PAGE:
'A was a hard thrust.' A is green. A is for anthroposophy.
Anthroposophy is the science of the spirit, a philosophy developed by Rudolf Steiner (1861-1925) whose broad encompassing ideas about the interplay of the physical, psychological and the spiritual in human life underlie the practise of NH with its stress on the psychological value and therapeutic worth of creative activities.
Anthroposophy seeks to awaken the individual to their own spiritual experiences and investigations and finds many practical applications in professions and disciplines such as education, art, agriculture and, yes, architecture. There's no objecting to an idea formed from the Greek words for humanity (anthropos) and wisdom (sophia), is there?
Yet anthroposophy becomes the unmentionable A word. There's one exception to this, who doesn't retreat at the mention of a wider Steiner world and tells me that the workshops, across the lawn from Orchard House, were purpose-built by anthroposophical architects. These are for the making of bread and candles and crafts and musical instruments. Some activities contain their own purpose, some are made up or extended to keep people busy because time needs to be spent, rhythms need to be followed through. Many Steiner principles resonate in today's climate: a sense of spirituality including belief in karma and reincarnation; an emphasis on community; an alternative ethos; organic food and complementary medicine; a concern with ecology and the environment; and an understanding of how this affects the individual. This is what built Orchard House.
The same person talks of there being an 'element of struggle in building' it: a suggestion of opposition, hostility, vandalism.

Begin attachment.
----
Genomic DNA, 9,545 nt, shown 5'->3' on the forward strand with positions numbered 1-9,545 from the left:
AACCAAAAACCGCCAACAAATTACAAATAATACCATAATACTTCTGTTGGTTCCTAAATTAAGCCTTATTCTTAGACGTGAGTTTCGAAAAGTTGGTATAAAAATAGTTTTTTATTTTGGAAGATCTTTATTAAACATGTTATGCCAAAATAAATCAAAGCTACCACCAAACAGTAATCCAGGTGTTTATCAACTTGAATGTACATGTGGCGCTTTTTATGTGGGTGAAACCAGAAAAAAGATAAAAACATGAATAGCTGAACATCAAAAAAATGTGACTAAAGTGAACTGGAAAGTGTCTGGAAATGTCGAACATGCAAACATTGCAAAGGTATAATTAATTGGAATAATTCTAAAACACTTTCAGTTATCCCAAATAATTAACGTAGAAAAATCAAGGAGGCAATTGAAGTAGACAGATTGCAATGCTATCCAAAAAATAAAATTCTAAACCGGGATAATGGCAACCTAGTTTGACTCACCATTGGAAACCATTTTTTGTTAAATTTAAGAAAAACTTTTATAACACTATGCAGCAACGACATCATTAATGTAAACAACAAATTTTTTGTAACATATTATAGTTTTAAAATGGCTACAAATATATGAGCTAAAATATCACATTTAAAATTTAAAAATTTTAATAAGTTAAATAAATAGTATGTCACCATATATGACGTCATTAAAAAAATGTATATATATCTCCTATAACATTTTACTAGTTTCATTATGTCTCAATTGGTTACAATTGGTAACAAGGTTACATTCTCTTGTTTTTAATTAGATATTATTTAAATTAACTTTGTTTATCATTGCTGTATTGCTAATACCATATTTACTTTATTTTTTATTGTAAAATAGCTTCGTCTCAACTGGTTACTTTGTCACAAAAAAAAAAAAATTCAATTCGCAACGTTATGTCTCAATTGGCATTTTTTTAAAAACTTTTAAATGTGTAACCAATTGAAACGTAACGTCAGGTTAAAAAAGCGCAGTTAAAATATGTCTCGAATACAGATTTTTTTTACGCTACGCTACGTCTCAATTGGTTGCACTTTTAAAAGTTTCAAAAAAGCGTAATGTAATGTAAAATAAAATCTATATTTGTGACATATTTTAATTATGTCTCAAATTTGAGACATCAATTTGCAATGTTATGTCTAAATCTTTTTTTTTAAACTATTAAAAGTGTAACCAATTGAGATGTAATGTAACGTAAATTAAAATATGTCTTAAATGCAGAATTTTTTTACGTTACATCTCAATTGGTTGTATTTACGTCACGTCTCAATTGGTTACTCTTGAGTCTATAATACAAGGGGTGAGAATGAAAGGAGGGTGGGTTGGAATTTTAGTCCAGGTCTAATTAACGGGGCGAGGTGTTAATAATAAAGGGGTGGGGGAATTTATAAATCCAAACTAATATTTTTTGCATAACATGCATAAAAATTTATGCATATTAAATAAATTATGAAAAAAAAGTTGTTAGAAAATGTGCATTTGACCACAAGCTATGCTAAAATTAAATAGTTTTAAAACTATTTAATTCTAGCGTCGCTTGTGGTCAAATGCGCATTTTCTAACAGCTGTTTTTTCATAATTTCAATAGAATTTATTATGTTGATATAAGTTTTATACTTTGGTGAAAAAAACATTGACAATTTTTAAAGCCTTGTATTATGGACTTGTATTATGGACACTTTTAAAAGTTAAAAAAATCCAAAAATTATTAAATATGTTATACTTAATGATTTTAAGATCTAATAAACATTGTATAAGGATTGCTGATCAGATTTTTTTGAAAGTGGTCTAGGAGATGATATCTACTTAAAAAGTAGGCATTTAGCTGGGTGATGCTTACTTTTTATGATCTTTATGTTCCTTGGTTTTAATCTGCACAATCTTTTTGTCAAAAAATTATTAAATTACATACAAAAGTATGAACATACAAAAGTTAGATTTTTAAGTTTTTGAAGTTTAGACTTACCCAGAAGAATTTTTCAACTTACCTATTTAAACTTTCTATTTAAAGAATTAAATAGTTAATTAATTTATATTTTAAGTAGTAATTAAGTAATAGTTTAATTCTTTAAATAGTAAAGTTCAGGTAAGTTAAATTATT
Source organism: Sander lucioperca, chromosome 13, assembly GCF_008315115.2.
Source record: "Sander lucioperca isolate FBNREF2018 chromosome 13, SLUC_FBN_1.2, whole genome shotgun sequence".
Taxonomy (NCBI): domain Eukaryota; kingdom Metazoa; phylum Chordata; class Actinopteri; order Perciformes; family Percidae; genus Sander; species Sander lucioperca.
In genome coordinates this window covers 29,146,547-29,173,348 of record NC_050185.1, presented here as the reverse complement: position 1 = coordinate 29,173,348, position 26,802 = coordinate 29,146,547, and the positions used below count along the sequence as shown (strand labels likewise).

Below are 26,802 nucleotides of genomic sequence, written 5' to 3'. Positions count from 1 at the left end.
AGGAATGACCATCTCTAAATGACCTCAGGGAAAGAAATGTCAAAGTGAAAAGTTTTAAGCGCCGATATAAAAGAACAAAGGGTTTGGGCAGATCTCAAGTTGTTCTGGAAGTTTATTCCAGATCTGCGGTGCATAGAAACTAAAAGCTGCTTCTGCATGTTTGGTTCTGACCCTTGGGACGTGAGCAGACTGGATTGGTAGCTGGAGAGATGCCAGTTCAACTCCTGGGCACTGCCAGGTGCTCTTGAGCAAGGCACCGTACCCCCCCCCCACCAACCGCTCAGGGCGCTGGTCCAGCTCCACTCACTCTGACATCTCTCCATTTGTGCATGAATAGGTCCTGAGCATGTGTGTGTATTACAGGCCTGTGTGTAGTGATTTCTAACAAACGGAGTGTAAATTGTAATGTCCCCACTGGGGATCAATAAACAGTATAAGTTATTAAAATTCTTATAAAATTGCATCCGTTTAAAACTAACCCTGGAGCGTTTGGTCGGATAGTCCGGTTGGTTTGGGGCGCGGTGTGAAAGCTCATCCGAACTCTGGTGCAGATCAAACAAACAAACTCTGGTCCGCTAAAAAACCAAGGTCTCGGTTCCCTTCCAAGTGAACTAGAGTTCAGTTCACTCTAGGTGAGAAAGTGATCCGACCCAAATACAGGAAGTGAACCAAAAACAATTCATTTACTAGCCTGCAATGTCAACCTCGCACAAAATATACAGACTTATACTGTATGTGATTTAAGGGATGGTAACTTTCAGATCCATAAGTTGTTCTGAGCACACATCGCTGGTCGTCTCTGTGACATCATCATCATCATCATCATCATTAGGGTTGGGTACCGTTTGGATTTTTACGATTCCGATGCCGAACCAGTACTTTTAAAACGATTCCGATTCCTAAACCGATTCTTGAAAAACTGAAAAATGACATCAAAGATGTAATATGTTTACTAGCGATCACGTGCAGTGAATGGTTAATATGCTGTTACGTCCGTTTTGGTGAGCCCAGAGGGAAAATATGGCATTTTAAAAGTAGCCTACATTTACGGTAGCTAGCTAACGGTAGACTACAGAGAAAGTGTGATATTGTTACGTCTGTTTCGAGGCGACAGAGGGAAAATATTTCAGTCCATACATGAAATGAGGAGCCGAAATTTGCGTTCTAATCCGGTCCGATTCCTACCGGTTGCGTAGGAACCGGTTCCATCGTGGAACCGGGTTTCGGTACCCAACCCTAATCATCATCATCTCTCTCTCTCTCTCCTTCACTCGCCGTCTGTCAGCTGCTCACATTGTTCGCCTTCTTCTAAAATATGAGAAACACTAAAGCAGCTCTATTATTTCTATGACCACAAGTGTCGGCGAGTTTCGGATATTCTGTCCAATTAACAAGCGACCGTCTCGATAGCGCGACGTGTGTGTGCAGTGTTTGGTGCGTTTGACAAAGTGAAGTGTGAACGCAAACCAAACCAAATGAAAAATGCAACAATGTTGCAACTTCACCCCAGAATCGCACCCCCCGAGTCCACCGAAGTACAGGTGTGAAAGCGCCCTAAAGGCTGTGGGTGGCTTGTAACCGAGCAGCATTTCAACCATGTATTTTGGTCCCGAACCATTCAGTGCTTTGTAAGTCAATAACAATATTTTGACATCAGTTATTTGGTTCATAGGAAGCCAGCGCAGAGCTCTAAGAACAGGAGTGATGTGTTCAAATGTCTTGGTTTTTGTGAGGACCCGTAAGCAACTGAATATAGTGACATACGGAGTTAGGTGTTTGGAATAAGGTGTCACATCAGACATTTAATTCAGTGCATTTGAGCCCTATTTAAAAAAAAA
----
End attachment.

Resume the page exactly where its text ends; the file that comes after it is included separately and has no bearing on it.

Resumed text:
O is, predictably, round and it sounds as a major key.
Instead of the 'but ?' my scepticism makes my mouth into an O.
The curative eurythmy room, with the pentagram and the infinity symbol drawn on the board, with the usual Steiner-design curvy shelves and brackets, and with the echo-y acoustic reminds me I'm in a place that's not for me, that something unfamiliar (to me) happens here - as if I've walked into a place of worship. Anthroposophy is a body of ideas not beliefs, but still, it's a mystery/unknowable until you know, at which point doubt becomes immaterial. There's a word for people like me: ahrimaric.
It's so simple: high notes, reach up; low notes, bend down.
1 'Eurythmy was a kind of dance where you always stepped toes-first. You stepped out rhythms and clapped your hands, and over years and years you learned to dance the alphabet with your feet. There were arm movements as well. A was a hard thrust, and B a wide circle where your fingers met and pointed back towards your chest. F flitted away from you like fire and for S you shuffled backwards in a curve.' The Wild, Esther Freud, Penguin 2001, p200